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What is going on with the skin on my face?

I'm not sure I have acne now, but I'm a fifty-five year old woman with a skin problem that keeps me from engaging in nearly all social activities.  My skin has always been oily and acne prone/extremely sensitive to plant contact, with large blistering and inflammation. For acne, antibiotics worked well, for six months, then acne returns.  At about age 45 I began to develop deep painful cysts that cortisone injections had no effect on.  As an artist and perfectionist I did all the wrong things - desperately trying to extract very deeply seated infectious material.  Accutane did not work.  I did notice that after several microdermabrasion treatments bumps occurred, not containing pus, but spread in a sort of symetrical alignment across my cheeks, nose, and down to the chin-line.  I am losing all hope of successful treatment.  Sometimes I think about not living, and I have three wonderful daughters!  I wonder if the bumps that appeared after microdermabrasion - which is lightly debriding the skin with tiny plastic pellets - can sometimes cause infection?  Are the pellets changed after each patient?  I have serious scarring and loss of pigmentation and several dermatologists have shamed me in asking, "What are you doing to yourself?  You need to see a psychiatrist".  And I have seen several.  But I'm afraid to go to another dermatologist.  Perhaps I have a skin inflammation gone awry and I wonder if an intravenous injection of cortisone and one of Penicillan would help, as it did in my teens, when I had severe reactions to irritants and plants.  I don't know what to do.  I let lesions heal for months, and inevitably, they return red and raised and . . . I'm desperate.  I'm losing touch with all I love and love me.
1 Responses
309783 tn?1271961829
Hi. I completely understand. Late onset acne, adult acne and Rosacea are becoming more common in women. I have several thoughts I hope will be helpful:
You must not try to extract pimples. This seldom improves their appearance and, as you know, can lead to scarring. If counselling has proved of limited benefit, consider medication for depression or anxiety. I was very depressed about my acne and was reluctant to consider anti-depressants. Research shows that, unsuprisingly, people with acne or rosacea are more prone to depression and anxiety. I take Venlafaxine, and very occassionally Diazepam.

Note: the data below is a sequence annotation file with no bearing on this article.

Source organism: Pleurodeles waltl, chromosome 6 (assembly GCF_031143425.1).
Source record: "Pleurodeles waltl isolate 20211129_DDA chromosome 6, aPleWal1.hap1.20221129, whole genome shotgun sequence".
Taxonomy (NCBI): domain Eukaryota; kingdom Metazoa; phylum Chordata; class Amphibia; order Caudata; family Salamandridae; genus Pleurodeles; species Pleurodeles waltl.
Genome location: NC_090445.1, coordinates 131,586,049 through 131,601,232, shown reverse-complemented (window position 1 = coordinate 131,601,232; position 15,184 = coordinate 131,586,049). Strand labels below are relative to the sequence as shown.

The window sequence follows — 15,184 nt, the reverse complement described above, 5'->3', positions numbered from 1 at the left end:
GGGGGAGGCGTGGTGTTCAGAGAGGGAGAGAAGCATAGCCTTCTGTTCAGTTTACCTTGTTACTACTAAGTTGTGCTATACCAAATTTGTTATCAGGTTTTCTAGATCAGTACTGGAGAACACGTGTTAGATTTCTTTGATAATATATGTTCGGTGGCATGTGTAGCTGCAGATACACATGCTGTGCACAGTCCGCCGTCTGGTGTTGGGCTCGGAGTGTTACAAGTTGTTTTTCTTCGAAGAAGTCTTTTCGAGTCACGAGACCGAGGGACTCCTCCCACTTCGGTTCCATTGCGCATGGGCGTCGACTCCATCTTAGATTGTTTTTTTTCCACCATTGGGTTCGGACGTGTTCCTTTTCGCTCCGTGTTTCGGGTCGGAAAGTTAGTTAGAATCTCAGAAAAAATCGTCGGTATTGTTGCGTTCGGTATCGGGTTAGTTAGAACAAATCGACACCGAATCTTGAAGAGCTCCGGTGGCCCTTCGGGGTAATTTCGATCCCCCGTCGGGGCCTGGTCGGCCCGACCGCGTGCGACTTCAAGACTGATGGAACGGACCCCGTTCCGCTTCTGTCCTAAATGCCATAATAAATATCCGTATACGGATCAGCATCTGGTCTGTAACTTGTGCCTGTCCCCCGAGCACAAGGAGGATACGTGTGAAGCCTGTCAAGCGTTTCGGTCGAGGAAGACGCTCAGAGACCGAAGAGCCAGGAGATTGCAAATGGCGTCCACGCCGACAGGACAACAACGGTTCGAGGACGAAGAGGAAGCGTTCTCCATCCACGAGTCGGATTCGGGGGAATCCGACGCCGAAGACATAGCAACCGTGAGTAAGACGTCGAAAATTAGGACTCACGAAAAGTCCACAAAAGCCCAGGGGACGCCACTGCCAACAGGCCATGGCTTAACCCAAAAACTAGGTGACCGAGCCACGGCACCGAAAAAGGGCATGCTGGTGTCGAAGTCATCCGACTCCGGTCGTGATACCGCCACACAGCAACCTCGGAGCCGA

A good camoflague make-up will cover your blemishes and scars until you successfully treat them. My favorite is Toleriane compact make-up by La Roche-Posay. La Roche-Posay also make a great range of products for acneic skins, rosacea and damaged post-laser treatment skin.
I empathise with your reluctance to see another doctor or dermatologist, but diagnosis is essential for correct treatment. Hydrocortisone (topical or IV) will help with an allergy to plants/irritants but can make acne vulgaris worse.
An oral antibiotic such as Oxyetracycline is effective against many types of acne, including rosacea and peri-oral dermatitis.
A topical synthetic retinoid such as Retin-A will help with acne and scarring, and it can be used in conjunction with an oral antibiotic.
If you are still getting acne/greasy skin at your age ask your doctor to check your hormone levels, and prescribe hormone replacement if necessary. Acne is caused when androgens (male hormones found in both men and women) stimulate the sebaceous glands to produce oil. This oil mixes with bacteria on the skin, leading to acne. The most effective remedies therefore target one or more of the primary causes of acne: hormones, oil  and bacteria.
20% of Accutane patients, including myself, require a second or third course. I then had stubborn scarring removed with microdermabrasion. You must wait 6 moths after Accutane therapy before having microdermabrasion due to the increased risk of scarring.
Please see my pictures in my profile. I am 32 and had acne for twenty years, but there can be a happy ending to the story.
Eloise.
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